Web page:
Schoop is a very intriguing player to watch in 2016. He is terribly impatient at the plate and there is quite a bit of swing and miss in his game. Yet, when he does make contact, it is loud. He hit 15 homers and had a .203 Isolated Power in limited playing time last season returning from injury. Despite the swing and miss in his game, he was still able to hit .279 which is a testament to the type of contact he does make because he’s not very fast on the bases. It is easy to envision Schoop leading all second basemen in home runs in 2016 and challenging 25 homers on the season, but the infrequent contact and impatience in his game leave him stuck in the bottom half of the Baltimore lineup, limiting his run-scoring and RBI opportunities. Draft the power upside and let the rest of the chips fall as they may.
2014 was an interesting year for Schoop. He homered on 16 occasions, which was three more times than he walked on the year. While that may sound like some kind of record, it isn’t, as Karim Garcia walked just six times in 2002 while hitting 16 home runs. The homers were Schoop’s only redeeming fantasy value as he did not run, did not drive in many runs and was a batting average drag. Only three everyday players had a lower batting average than Schoop, and no other player had a worse on-base percentage. To top matters off, Billy Hamilton and Adeiny Hechevarria had higher slugging percentages than Schoop. The young infielder has little sense of plate discipline and is going to be stuck in the bottom of the order until he shows an ability to hit with power and get on base more than a quarter of the time.
The Orioles would have liked for Schoop to be ready to compete for a job in 2014, but that does not seem likely. Schoop slashed just .278/.301/.396 at Triple-A before hitting just .177 in the Arizona Fall League, and his ceiling does not appear to be as high now as it used to be. Schoop could turn into an average MLB hitter, though his power is taking a step forward. Schoop hit 15 home runs in 2013, one more than his 2012 total despite 162 fewer at-bats. The Orioles are set for now on the left side of the infield with Manny Machado and J.J. Hardy, but an organizational hole at second base could open up playing time for Schoop sooner rather than later, if the team fails to acquire a more established option before Opening Day.
Just a 20-year-old in Double-A, Schoop had some difficulty adjusting to advanced pitching. His strikeout rate increased from 14.4 percent in 2011 to 18.6 percent in 2012. With J.J. Hardy and Manny Machado set to occupy the left side of Baltimore's infield, Schoop was moved to second base to add depth at that position. The Orioles are giving Schoop every opportunity to get experienced, including his trip to the Arizona Fall League where he struck out 21.7 percent of the time, but also had an OPS of .874. Schoop could start the season at Double-A or Triple-A and could push for a call from the Orioles late in the 2013 season.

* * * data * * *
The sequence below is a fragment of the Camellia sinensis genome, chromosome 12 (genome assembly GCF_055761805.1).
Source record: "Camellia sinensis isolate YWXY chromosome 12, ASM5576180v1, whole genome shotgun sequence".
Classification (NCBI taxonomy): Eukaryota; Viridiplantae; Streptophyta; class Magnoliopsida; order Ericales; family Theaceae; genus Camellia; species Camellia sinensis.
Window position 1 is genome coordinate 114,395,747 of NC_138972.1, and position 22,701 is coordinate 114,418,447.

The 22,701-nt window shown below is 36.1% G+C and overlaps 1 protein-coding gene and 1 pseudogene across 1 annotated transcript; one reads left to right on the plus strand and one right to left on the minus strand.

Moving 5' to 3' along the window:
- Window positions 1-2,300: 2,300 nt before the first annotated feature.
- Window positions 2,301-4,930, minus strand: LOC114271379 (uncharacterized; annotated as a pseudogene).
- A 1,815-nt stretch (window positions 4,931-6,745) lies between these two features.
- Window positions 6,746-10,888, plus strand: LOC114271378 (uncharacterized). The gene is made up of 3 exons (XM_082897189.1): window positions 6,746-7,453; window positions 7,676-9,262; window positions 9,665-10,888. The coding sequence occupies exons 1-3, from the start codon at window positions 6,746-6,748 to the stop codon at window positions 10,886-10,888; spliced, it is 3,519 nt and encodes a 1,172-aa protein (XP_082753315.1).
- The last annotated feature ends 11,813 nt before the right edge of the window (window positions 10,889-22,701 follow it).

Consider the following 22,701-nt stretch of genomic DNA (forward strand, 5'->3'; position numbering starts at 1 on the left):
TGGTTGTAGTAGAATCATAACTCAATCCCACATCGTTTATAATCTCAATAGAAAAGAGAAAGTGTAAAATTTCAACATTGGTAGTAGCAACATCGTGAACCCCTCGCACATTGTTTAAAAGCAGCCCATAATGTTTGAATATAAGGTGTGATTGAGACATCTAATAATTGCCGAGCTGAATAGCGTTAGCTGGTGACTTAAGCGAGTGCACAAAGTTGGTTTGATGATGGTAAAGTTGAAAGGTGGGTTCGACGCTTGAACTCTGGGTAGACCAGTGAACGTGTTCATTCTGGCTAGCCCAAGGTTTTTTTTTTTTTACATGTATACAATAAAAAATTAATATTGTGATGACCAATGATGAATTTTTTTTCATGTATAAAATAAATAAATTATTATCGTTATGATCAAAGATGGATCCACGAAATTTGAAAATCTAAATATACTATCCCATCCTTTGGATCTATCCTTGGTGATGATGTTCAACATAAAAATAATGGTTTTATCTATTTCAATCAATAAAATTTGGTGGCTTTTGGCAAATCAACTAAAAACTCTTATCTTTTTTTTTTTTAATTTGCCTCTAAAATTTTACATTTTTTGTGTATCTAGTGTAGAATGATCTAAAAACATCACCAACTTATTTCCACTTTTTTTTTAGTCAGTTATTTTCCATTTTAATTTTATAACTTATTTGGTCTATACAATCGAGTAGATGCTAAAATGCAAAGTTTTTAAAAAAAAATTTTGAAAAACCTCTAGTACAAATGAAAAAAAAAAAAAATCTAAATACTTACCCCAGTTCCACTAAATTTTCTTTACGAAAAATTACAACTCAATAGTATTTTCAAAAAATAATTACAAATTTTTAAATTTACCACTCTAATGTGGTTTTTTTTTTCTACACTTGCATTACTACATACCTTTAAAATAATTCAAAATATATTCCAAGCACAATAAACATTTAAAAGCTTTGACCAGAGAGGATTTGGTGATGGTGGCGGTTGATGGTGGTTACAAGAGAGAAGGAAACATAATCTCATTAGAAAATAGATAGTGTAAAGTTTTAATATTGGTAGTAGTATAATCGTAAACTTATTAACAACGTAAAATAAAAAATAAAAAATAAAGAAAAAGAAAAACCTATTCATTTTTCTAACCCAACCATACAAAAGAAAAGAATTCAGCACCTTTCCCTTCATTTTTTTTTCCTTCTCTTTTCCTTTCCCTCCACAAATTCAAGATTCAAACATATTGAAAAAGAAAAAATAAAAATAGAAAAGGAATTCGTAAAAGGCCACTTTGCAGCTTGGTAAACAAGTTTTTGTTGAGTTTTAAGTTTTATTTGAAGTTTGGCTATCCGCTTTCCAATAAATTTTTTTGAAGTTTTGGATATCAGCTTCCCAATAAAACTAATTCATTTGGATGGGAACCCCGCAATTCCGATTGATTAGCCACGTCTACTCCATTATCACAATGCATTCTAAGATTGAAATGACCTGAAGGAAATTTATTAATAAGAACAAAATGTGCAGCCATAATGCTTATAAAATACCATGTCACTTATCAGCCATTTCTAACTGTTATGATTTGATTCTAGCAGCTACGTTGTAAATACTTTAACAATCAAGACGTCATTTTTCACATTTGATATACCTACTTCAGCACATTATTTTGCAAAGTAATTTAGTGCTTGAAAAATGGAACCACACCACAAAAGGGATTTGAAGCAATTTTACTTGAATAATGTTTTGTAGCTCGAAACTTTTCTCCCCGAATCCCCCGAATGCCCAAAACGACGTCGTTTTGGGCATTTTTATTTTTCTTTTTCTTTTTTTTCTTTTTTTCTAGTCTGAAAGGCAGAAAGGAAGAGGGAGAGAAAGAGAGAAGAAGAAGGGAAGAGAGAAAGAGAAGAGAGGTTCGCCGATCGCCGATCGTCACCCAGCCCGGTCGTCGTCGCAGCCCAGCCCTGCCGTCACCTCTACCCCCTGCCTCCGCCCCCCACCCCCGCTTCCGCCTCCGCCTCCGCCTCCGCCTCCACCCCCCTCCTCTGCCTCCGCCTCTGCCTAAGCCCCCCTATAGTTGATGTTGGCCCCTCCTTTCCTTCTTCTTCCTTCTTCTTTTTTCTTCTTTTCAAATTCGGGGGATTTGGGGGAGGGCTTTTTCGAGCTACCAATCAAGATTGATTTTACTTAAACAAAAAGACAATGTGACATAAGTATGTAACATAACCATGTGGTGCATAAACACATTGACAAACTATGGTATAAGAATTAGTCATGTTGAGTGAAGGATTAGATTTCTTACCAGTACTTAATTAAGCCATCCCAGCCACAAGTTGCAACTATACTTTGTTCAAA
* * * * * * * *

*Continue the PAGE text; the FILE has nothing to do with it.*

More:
For much of the last decade, the Orioles have an organizational hole at shortstop. But now at the major league level they have J.J. Hardy, gifted to them by the Twins before the 2011 season, and elite prospect Manny Machado, so it's easy to overlook that Schoop is also in the organization. In his first full season stateside, Schoop advanced to the High-A Carolina league as a 19-year old after first making it to the Futures Game. When he played at the same level as Machado, he played third base while Machado played shortstop, and that's probably how it will work if and when both make it to the major league level. Schoop is still filling out his frame and can reasonably be expected to hit for more power once he does so.
More Fantasy News
Hits open market
2BFree Agent
November 30, 2018
Schoop was non-tendered by the Brewers on Friday.
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Hits go-ahead grand slam in victory
2BMilwaukee Brewers
September 10, 2018
Schoop went 1-for-4 with a go-ahead grand slam and five RBI in all in Sunday's victory over the Giants.
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Notches three RBI in victory
2BMilwaukee Brewers
September 5, 2018
Schoop went 1-for-1 with three RBI in Tuesday's victory over the Cubs.
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Checks out of starting nine
2BMilwaukee Brewers
September 2, 2018
Schoop is out of the lineup Sunday against the Nationals.
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Batting fifth Thursday
2BMilwaukee Brewers
August 30, 2018
Schoop will start at second base and bat fifth Thursday against the Reds.